South of Scotland MSP Joan McAlpine has appealed for a “white knight” to save the world’s oldest Post Office.

 Sanquhar Post Office – the oldest continually operating post office in the world – has been put up for sale by Post Office Ltd.

If it cannot be saved the “oldest post office” title will go to Sweden.

Ms McAlpine, who successfully fought to save the Post Office from a previous threat of closure said:

“It’s a bitter irony that Sanquhar could lose its historic Post Office for want of a buyer when we know now the UK government sold Royal Mail off to its pals in The City at £1 billion below its true value”

“City financiers refer to individuals who save threatened companies as “white knights”. Sanquhar needs a white knight to save the Post Office. After 302 years it is still a viable business with great potential as a tourist attraction. It was used by Robert Burns in his day. It would be tragedy if it was to close.

“Sanquhar is a Royal Burgh and a town that is full of history. There is a marvellous arts centre, A’ the Airts right next to a Robert Adam designed tollbooth, which is now the town museum. It even has its own distinctive knitting pattern which is admired by designers the world over.”

Royal Mail Ltd requested the closure of the post office at Sanquhar last year, prompting SNP MSP Ms McAlpine to intervene.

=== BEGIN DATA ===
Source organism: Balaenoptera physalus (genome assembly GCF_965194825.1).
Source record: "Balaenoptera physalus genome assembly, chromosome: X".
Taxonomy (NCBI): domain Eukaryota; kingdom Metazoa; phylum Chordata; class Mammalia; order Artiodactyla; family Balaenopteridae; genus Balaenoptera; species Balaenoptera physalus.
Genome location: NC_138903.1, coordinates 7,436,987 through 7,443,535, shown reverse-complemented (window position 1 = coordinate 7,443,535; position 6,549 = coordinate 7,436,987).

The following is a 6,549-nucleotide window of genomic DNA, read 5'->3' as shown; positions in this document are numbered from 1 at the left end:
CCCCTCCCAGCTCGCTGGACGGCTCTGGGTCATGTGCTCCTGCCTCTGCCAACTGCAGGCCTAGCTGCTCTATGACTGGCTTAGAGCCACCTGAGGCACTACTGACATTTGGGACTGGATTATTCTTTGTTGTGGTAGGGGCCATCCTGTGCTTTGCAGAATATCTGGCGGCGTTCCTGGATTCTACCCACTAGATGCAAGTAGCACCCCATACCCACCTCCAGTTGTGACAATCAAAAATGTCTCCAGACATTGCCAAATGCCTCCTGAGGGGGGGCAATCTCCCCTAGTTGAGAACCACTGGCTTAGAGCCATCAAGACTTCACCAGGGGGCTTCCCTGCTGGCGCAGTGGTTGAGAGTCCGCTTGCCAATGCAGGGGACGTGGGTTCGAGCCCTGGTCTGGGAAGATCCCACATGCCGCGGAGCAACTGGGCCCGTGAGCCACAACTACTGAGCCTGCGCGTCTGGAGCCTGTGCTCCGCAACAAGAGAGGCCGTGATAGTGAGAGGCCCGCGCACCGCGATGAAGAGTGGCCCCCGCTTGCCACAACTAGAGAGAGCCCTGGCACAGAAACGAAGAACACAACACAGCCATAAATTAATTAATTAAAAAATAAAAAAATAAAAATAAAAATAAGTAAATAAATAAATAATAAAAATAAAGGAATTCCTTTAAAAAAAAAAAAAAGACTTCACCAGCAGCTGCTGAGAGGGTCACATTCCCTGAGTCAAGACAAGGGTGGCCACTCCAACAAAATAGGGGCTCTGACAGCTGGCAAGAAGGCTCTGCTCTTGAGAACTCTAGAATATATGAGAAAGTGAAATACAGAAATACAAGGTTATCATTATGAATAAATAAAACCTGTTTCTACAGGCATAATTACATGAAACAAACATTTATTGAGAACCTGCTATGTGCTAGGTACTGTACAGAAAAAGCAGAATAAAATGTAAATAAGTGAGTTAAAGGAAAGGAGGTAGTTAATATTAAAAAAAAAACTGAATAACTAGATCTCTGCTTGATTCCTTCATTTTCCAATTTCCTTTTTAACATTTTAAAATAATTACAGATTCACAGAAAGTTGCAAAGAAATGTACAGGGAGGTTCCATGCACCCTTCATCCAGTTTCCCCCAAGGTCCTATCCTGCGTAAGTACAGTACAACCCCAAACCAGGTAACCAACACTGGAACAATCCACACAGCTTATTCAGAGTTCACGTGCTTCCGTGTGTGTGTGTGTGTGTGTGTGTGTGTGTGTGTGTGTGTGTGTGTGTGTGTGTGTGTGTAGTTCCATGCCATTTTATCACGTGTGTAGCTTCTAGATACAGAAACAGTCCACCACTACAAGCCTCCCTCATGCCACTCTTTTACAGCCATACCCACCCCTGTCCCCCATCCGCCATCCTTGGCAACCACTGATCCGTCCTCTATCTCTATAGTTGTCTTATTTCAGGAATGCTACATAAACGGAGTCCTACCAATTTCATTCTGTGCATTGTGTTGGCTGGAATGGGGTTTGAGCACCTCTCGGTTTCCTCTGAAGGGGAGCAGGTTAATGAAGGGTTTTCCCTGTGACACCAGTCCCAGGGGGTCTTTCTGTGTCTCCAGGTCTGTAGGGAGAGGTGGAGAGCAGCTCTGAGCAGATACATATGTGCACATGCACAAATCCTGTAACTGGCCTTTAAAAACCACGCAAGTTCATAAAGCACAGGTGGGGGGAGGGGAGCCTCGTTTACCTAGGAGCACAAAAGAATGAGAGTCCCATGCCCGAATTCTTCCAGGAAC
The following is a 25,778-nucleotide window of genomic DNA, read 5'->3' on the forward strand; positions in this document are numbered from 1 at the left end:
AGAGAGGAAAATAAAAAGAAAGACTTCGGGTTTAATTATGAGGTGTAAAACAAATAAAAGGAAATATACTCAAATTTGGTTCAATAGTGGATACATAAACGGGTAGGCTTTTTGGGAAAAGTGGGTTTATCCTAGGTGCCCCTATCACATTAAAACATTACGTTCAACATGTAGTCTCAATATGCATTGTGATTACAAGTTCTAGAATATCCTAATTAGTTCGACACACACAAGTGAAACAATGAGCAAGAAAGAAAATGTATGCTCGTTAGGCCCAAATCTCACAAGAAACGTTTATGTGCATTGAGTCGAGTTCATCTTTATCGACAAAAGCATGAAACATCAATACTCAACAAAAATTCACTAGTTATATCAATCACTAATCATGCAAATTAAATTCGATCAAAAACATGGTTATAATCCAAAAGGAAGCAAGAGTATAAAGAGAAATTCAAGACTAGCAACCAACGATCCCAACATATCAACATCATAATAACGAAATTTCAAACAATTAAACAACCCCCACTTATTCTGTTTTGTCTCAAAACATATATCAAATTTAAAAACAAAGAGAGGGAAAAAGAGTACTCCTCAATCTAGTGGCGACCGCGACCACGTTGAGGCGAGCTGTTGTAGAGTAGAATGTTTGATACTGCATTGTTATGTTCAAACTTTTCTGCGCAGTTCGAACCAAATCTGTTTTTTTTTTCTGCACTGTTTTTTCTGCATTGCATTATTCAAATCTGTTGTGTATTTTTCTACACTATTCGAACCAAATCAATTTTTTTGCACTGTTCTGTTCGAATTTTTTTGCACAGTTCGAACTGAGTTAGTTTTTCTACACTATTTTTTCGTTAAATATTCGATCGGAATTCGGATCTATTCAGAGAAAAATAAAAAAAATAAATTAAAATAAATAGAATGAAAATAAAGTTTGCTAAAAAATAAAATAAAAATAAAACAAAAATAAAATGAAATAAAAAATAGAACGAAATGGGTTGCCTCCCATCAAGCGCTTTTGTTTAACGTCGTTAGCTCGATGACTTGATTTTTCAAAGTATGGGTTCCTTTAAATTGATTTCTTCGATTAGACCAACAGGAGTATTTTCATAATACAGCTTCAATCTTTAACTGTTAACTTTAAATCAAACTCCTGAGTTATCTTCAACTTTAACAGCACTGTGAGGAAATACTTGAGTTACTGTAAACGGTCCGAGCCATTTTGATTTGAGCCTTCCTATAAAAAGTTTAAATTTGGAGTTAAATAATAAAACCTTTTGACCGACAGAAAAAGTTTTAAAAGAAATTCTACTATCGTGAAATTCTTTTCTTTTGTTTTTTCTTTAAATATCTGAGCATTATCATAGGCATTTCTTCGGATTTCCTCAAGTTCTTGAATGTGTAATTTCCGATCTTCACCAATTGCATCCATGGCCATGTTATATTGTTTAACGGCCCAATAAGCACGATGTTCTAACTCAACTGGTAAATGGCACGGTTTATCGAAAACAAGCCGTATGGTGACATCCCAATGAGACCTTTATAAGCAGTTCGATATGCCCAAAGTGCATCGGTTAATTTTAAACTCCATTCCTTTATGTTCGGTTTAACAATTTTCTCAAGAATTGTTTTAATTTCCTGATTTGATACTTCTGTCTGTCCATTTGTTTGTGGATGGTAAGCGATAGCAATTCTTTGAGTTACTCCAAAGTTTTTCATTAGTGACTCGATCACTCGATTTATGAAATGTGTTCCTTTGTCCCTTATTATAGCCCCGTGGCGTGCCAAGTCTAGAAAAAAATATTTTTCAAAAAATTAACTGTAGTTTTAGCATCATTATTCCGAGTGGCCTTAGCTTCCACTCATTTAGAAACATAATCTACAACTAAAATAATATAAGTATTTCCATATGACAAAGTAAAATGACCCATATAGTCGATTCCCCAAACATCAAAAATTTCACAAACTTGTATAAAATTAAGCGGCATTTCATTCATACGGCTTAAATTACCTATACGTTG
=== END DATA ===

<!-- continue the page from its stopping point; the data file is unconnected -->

In a letter to Chief Executive Ms Moya Greene In February of last year Ms McAlpine said:

“The closure of the Post Office would be a huge loss for Scotland, and the UK, as the title of the World’s Oldest Post Office would transfer to Stockholm”

“Closure would also mean the loss of two full time and part time jobs in an area that already suffers from high unemployment.”

The Royal Mail subsequently backed down. The current threat to the Post Office came after the present owners decided to sell. 

Commenting today, Ms McAlpine said:

“The initial request by Royal Mail Ltd to close the branch against a back drop where the organisation increased its profits from £12 million to £144 million last year left a very sour taste.”

“But the Post Office survived that threat.  We now need to find a buyer to ensure it is not lost for good.”